The Local Library: all ages art space. Calgary, Canada, 2013.

The Local Library was an all-ages arts space that we ran from 2012 – 2014, holding shows, workshops, art exhibitions, and a guided open studio. In  this image, participants at open open studio contribute to making props for a re-enactment of “The Labyrinth” and work on their own projects.

OBJECTS OF OUR DESIRES Domestic/Cathartic detail

Pouch to store extracted tooth. Montreal, Canada, 2010.

Objects of our Desires was a collaborative project undertaken in collaboration with Amber Phelps Bondaroff. Over the course of ten days we wrote, recorded and performed eight original “serenades” for household items that needed cheering up after many arduous days of Montreal winter gloom. Performances involved handmade costumes, activities, and gifts. The participating objects (as well as some plants and animals,) were submitted by their human owners prior to the commencement of the project. Through the inquiry as to why a particular item was selected by it’s owner, and the exploration of its physical properties, we observed many parallels between the inanimate/domestic item and the human.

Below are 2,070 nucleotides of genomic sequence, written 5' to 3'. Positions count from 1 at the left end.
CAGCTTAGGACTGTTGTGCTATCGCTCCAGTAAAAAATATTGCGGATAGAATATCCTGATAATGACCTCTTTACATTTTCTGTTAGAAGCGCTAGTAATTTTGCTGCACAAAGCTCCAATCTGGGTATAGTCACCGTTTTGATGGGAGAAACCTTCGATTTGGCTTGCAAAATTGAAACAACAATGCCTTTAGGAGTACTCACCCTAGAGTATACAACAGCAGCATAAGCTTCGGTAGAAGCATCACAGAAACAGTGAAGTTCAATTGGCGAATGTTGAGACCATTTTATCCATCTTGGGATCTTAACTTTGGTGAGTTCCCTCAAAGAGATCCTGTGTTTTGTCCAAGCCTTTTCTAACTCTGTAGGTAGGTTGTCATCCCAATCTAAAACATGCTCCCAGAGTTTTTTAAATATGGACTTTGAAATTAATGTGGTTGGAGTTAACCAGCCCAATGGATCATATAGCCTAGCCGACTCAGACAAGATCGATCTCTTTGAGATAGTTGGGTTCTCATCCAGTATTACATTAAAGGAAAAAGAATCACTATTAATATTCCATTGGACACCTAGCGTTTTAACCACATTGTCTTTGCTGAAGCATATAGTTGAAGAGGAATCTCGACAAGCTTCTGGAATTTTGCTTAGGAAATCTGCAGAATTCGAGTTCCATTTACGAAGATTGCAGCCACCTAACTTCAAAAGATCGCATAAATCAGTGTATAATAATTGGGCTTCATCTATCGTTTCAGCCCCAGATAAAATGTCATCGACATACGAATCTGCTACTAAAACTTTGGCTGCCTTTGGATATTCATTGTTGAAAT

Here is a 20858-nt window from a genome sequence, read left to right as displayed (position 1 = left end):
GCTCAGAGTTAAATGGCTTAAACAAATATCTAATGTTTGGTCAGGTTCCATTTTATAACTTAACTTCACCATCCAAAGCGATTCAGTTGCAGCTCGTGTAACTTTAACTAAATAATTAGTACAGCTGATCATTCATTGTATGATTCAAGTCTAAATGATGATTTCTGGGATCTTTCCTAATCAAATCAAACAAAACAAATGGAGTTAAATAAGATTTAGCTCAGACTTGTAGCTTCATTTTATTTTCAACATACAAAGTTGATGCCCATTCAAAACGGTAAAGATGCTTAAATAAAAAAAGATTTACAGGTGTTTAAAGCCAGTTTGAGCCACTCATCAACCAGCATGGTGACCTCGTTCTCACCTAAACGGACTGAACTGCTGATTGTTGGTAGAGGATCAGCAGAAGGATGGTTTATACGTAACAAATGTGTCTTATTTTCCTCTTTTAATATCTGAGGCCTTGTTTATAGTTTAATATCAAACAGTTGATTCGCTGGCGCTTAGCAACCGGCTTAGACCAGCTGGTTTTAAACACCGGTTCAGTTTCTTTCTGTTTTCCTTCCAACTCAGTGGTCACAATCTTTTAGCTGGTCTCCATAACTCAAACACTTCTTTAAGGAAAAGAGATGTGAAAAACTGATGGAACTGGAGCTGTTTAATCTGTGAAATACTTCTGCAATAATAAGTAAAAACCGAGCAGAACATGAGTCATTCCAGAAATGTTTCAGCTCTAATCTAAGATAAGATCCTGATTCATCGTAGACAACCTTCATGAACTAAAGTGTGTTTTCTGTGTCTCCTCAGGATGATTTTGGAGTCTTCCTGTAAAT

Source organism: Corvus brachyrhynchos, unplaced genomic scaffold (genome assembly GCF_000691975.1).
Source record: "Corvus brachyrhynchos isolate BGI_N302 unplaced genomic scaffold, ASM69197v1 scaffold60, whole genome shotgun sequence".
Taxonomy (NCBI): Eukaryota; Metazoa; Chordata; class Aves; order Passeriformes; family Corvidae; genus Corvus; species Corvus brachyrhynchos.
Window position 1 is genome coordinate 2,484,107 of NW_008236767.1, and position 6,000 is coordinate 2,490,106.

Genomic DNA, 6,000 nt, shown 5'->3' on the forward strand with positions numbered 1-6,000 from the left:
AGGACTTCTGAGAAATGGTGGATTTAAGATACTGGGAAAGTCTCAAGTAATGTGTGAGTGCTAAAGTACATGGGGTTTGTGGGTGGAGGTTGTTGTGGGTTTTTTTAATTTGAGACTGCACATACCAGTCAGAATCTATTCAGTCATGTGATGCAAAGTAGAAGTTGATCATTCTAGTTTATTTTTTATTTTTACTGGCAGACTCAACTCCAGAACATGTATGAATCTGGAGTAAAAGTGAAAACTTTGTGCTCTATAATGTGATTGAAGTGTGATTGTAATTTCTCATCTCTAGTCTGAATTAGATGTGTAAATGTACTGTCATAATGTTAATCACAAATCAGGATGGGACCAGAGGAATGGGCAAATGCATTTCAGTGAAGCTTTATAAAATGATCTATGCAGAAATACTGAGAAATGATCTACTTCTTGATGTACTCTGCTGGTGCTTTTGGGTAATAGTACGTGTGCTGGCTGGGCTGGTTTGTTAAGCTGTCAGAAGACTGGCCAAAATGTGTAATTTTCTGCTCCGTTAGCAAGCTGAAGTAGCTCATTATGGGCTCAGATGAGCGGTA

Live performance for a recently extracted tooth. Montreal, Canada, 2010.

20. Objects of Our Desires: Love Song for Lamps detail

Lamp-shaped cookies for decorating. Montreal, Canada, 2010.

IMAGINARY ORDINARY Kits and activities

With Eric Moschopedis. Calgary, Canada. 2009.